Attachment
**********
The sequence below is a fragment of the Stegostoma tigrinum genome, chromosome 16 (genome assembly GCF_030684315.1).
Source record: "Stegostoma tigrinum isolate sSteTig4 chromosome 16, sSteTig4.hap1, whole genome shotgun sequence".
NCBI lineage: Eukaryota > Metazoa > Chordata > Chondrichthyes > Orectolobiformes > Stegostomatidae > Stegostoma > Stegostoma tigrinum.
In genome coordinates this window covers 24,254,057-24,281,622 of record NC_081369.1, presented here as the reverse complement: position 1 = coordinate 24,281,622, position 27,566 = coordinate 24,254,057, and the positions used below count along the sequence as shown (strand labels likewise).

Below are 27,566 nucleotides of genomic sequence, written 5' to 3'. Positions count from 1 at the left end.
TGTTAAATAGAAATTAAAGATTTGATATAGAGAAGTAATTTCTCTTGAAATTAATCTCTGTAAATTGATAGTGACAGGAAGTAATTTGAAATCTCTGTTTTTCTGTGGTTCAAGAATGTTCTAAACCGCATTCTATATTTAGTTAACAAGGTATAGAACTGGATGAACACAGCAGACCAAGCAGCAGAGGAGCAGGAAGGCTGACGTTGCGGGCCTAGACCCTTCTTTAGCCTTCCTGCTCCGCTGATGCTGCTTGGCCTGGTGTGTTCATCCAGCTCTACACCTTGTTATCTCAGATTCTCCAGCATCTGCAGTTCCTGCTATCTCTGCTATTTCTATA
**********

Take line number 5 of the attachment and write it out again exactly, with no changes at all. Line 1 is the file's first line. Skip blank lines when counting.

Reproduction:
Below are 27,566 nucleotides of genomic sequence, written 5' to 3'. Positions count from 1 at the left end.